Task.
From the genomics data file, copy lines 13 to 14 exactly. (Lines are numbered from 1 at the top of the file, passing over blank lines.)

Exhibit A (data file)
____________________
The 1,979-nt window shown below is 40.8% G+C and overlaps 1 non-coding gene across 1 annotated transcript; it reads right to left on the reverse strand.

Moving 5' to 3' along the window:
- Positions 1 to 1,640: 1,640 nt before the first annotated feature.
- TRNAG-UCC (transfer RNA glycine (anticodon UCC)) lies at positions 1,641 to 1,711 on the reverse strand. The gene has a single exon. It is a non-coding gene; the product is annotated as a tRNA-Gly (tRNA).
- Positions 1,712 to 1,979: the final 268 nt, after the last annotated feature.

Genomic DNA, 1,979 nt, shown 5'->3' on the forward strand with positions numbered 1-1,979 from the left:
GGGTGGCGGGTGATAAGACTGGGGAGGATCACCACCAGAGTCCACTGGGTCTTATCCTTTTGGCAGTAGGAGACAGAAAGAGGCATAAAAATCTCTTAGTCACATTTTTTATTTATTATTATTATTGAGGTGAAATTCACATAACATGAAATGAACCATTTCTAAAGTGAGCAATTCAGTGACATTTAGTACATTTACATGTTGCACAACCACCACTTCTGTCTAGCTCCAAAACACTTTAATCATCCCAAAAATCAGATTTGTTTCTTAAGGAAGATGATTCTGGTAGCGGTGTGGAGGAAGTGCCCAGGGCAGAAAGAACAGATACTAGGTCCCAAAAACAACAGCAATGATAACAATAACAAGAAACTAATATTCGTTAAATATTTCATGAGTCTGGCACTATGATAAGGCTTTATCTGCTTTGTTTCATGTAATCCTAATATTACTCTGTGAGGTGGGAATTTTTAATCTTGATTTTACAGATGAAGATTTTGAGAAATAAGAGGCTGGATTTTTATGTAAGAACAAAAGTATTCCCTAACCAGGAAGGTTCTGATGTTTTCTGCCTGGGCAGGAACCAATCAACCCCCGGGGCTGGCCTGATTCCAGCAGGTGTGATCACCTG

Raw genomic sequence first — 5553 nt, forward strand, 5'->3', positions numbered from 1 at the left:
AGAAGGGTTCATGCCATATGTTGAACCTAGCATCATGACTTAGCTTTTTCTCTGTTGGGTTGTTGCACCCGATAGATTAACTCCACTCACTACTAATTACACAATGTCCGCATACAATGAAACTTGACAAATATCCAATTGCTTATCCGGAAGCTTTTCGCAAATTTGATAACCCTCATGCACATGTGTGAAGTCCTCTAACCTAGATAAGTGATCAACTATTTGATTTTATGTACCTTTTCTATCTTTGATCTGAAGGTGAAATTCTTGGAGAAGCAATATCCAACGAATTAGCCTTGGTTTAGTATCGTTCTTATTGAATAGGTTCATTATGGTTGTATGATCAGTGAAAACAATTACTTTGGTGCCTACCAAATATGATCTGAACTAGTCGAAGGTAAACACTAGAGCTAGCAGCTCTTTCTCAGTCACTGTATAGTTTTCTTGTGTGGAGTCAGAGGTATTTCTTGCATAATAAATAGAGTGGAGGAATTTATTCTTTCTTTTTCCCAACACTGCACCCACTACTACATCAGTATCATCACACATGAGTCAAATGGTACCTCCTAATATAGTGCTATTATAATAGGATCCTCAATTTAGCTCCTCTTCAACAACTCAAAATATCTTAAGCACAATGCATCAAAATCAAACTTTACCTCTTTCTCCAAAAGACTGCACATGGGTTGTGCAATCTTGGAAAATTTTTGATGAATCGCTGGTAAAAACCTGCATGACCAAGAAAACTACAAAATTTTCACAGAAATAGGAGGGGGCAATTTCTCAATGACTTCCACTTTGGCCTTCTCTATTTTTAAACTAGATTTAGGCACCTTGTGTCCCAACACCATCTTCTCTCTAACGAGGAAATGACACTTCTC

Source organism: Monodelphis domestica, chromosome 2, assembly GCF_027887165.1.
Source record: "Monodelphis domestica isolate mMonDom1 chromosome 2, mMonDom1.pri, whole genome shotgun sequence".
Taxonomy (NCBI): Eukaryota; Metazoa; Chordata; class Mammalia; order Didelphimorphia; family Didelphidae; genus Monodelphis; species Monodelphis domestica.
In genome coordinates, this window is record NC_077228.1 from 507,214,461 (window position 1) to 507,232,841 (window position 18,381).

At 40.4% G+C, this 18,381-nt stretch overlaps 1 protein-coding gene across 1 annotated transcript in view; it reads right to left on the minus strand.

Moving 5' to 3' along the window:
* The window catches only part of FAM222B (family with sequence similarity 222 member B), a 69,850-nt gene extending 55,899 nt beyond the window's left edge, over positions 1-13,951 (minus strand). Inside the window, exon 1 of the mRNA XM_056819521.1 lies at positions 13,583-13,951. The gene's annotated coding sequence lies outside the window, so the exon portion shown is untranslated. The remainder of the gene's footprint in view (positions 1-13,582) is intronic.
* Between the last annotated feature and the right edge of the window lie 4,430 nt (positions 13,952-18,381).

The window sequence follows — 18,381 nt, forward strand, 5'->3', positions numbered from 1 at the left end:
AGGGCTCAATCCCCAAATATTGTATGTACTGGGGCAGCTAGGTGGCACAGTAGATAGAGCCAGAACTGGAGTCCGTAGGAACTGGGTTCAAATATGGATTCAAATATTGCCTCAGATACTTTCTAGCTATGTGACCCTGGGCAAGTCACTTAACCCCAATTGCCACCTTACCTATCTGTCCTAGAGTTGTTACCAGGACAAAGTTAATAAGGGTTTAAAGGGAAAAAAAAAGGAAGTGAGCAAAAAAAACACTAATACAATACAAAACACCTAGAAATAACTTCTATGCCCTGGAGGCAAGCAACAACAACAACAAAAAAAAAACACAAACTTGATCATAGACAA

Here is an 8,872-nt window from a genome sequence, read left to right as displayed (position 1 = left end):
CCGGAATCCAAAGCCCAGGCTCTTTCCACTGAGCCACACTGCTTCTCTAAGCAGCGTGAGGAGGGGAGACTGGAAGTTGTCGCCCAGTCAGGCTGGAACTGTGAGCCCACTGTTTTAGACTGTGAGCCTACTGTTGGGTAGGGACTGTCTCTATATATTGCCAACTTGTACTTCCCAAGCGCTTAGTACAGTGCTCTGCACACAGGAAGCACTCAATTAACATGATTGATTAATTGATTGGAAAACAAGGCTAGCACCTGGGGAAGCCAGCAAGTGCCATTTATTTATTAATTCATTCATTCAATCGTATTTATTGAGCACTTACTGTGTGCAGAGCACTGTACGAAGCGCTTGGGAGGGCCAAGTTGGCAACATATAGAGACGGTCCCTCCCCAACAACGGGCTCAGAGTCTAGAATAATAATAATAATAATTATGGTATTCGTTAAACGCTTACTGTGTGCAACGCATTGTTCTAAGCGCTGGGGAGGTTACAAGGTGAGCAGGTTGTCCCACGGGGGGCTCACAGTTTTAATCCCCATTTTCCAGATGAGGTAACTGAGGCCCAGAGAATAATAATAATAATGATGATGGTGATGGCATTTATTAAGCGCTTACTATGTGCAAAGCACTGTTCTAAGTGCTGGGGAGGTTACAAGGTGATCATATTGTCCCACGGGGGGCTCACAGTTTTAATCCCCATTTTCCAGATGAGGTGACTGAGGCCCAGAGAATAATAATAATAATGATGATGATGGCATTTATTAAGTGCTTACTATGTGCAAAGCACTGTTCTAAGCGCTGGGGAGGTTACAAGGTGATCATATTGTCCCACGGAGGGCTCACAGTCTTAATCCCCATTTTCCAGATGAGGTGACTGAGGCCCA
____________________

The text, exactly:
In genome coordinates, this window is record NC_077228.1 from 507,214,461 (window position 1) to 507,232,841 (window position 18,381).

At 40.4% G+C, this 18,381-nt stretch overlaps 1 protein-coding gene across 1 annotated transcript in view; it reads right to left on the minus strand.